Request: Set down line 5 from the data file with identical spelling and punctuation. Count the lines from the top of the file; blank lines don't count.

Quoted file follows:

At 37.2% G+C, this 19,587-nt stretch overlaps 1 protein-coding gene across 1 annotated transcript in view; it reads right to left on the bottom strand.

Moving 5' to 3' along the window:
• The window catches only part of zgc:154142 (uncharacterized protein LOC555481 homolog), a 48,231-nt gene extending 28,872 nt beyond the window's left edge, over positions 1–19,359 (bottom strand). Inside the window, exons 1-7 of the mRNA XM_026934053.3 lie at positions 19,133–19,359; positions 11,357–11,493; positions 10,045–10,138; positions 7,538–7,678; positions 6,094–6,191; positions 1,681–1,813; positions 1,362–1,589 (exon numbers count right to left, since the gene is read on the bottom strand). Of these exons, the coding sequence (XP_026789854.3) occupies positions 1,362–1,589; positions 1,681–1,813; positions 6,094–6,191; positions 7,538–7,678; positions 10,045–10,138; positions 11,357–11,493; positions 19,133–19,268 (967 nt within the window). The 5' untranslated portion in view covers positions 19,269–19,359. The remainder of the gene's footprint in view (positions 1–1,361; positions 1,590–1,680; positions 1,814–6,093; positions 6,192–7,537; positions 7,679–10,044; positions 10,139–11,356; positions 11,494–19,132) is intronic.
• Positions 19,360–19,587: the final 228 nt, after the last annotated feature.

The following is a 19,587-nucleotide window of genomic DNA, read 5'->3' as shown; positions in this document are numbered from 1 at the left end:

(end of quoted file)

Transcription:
The following is a 19,587-nucleotide window of genomic DNA, read 5'->3' as shown; positions in this document are numbered from 1 at the left end: